Progressive multifocal leukoencephalopathy (PML) is a disease of the white matter of the brain, caused by a virus infection that targets cells that make myelin--the material that insulates nerve cells (neurons).
No treatment for PML has proved to be effective. However, treating the disorder that has weakened the immune system helps people survive longer. For example, if the cause of PML is AIDS, highly active antiretroviral therapy is employed.
One third up to one half of people with PML die in the first few months (within 9 months to 2 years) following diagnosis, depending on the severity of their underlying disease. Survivors can be left with variable degrees of neurological disabilities.
If people taking immunosuppressants stop taking the drugs, it may cause progressive multifocal leukoencephalopathy to subside. Those who survive PML can be left with severe neurological disabilities.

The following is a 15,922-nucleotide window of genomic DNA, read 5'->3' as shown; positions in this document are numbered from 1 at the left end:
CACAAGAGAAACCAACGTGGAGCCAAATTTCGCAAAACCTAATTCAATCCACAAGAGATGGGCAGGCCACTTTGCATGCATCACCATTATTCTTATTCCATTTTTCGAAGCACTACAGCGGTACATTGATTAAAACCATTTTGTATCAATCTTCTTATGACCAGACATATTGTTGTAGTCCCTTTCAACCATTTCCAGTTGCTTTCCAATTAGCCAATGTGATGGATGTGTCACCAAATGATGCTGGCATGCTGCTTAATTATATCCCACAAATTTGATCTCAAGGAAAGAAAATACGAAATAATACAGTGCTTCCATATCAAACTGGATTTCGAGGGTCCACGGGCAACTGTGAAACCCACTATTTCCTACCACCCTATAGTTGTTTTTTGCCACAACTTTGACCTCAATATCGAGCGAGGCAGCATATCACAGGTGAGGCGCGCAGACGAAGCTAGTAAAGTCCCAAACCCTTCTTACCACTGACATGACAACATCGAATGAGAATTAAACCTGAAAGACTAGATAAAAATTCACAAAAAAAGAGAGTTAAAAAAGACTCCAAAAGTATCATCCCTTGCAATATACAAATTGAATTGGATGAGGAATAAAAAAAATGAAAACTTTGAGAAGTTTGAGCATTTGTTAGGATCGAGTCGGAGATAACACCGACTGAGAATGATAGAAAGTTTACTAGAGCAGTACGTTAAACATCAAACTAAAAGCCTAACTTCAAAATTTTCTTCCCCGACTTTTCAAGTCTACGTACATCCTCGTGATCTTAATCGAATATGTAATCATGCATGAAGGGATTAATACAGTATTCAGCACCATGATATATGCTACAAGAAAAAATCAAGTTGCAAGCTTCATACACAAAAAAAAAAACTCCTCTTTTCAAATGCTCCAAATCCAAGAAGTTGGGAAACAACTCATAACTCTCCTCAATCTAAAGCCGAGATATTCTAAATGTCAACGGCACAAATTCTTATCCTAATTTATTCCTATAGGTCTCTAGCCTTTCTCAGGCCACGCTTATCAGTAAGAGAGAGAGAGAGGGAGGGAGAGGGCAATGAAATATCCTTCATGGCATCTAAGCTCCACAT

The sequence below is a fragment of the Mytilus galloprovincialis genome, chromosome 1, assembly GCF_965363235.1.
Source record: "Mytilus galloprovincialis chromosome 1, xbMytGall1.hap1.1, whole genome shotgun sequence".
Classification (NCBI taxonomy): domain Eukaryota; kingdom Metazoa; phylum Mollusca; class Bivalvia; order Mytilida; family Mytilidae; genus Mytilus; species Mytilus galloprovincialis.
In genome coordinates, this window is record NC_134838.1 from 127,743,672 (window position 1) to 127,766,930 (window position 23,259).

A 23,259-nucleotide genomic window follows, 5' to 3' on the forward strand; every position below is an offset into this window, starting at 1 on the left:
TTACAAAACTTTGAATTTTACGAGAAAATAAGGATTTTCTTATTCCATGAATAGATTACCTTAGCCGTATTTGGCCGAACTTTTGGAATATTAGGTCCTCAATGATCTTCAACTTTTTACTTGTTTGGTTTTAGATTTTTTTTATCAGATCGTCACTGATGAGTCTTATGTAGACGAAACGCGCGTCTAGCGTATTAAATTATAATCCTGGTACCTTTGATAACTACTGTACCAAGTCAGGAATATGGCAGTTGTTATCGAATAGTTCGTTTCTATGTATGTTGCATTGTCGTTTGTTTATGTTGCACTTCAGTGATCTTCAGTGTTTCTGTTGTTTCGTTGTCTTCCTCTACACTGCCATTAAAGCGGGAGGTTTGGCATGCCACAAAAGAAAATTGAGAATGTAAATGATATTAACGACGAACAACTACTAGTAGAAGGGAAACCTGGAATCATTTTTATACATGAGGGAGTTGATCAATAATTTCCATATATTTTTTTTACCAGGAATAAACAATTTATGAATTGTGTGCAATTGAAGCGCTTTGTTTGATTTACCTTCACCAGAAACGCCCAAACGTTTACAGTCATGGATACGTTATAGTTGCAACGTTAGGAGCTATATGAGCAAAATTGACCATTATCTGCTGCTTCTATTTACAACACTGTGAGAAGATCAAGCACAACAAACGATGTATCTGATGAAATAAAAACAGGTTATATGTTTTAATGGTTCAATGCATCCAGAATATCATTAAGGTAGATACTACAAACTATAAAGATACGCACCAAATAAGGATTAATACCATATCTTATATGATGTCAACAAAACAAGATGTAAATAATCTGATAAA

Immune reconstitution inflammatory syndrome (IRIS) may affect people treated with antiretroviral therapy or who stop taking immunosuppressants. In this disorder, the recovering immune system launches an intense attack against the JC virus, thus worsening symptoms. Corticosteroids may help relieve symptoms.
In the pre-HAART era, the outlook in patients with PML in HIV was depressing, and in most cases, death occurred in approximately 95% of patients within 4-6 months after diagnosis. Approximately 8% of patients experienced unprompted recovery.
With the widespread acceptance of highly active antiretroviral therapy (HAART), the incidence of PML diminished considerably. In addition, several case series have shown sustained survival for patients receiving HAART.
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